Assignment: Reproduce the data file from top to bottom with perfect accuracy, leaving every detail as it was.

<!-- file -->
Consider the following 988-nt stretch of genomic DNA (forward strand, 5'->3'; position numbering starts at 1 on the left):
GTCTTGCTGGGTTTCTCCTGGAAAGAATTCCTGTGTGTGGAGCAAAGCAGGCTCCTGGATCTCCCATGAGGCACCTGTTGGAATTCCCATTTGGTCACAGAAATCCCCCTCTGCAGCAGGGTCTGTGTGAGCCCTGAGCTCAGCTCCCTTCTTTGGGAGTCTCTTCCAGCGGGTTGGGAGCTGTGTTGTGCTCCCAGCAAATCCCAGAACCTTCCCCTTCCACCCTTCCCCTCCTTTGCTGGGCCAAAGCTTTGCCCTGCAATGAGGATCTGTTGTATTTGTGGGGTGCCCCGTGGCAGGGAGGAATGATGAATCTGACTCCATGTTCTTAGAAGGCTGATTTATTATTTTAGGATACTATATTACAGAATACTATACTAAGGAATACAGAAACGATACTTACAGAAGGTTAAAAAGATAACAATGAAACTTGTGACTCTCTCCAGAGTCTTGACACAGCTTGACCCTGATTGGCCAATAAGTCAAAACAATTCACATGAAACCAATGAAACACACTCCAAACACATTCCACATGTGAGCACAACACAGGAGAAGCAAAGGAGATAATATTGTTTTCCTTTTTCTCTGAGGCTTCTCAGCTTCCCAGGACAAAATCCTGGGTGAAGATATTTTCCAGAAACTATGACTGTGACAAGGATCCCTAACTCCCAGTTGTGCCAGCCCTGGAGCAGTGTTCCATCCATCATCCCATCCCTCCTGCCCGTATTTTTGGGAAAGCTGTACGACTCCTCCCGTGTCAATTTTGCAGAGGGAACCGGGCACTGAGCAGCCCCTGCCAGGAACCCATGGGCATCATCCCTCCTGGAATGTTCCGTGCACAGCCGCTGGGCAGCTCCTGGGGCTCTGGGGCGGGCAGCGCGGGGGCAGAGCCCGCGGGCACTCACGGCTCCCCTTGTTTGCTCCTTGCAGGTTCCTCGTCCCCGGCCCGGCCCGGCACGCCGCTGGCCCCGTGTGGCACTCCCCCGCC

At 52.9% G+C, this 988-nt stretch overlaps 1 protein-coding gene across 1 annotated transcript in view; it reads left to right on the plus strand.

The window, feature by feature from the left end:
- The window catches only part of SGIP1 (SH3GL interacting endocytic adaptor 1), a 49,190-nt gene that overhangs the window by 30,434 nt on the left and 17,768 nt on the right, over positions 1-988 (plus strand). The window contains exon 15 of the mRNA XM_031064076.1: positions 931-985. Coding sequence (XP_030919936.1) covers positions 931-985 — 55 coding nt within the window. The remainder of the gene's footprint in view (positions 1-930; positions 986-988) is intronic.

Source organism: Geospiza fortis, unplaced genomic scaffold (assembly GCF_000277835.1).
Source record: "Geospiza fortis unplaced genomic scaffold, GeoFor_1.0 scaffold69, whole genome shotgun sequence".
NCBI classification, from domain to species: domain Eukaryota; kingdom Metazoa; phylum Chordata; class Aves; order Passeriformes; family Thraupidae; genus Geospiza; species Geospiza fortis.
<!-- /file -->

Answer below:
Consider the following 988-nt stretch of genomic DNA (forward strand, 5'->3'; position numbering starts at 1 on the left):
GTCTTGCTGGGTTTCTCCTGGAAAGAATTCCTGTGTGTGGAGCAAAGCAGGCTCCTGGATCTCCCATGAGGCACCTGTTGGAATTCCCATTTGGTCACAGAAATCCCCCTCTGCAGCAGGGTCTGTGTGAGCCCTGAGCTCAGCTCCCTTCTTTGGGAGTCTCTTCCAGCGGGTTGGGAGCTGTGTTGTGCTCCCAGCAAATCCCAGAACCTTCCCCTTCCACCCTTCCCCTCCTTTGCTGGGCCAAAGCTTTGCCCTGCAATGAGGATCTGTTGTATTTGTGGGGTGCCCCGTGGCAGGGAGGAATGATGAATCTGACTCCATGTTCTTAGAAGGCTGATTTATTATTTTAGGATACTATATTACAGAATACTATACTAAGGAATACAGAAACGATACTTACAGAAGGTTAAAAAGATAACAATGAAACTTGTGACTCTCTCCAGAGTCTTGACACAGCTTGACCCTGATTGGCCAATAAGTCAAAACAATTCACATGAAACCAATGAAACACACTCCAAACACATTCCACATGTGAGCACAACACAGGAGAAGCAAAGGAGATAATATTGTTTTCCTTTTTCTCTGAGGCTTCTCAGCTTCCCAGGACAAAATCCTGGGTGAAGATATTTTCCAGAAACTATGACTGTGACAAGGATCCCTAACTCCCAGTTGTGCCAGCCCTGGAGCAGTGTTCCATCCATCATCCCATCCCTCCTGCCCGTATTTTTGGGAAAGCTGTACGACTCCTCCCGTGTCAATTTTGCAGAGGGAACCGGGCACTGAGCAGCCCCTGCCAGGAACCCATGGGCATCATCCCTCCTGGAATGTTCCGTGCACAGCCGCTGGGCAGCTCCTGGGGCTCTGGGGCGGGCAGCGCGGGGGCAGAGCCCGCGGGCACTCACGGCTCCCCTTGTTTGCTCCTTGCAGGTTCCTCGTCCCCGGCCCGGCCCGGCACGCCGCTGGCCCCGTGTGGCACTCCCCCGCC

At 52.9% G+C, this 988-nt stretch overlaps 1 protein-coding gene across 1 annotated transcript in view; it reads left to right on the plus strand.

The window, feature by feature from the left end:
- The window catches only part of SGIP1 (SH3GL interacting endocytic adaptor 1), a 49,190-nt gene that overhangs the window by 30,434 nt on the left and 17,768 nt on the right, over positions 1-988 (plus strand). The window contains exon 15 of the mRNA XM_031064076.1: positions 931-985. Coding sequence (XP_030919936.1) covers positions 931-985 — 55 coding nt within the window. The remainder of the gene's footprint in view (positions 1-930; positions 986-988) is intronic.

Source organism: Geospiza fortis, unplaced genomic scaffold (assembly GCF_000277835.1).
Source record: "Geospiza fortis unplaced genomic scaffold, GeoFor_1.0 scaffold69, whole genome shotgun sequence".
NCBI classification, from domain to species: domain Eukaryota; kingdom Metazoa; phylum Chordata; class Aves; order Passeriformes; family Thraupidae; genus Geospiza; species Geospiza fortis.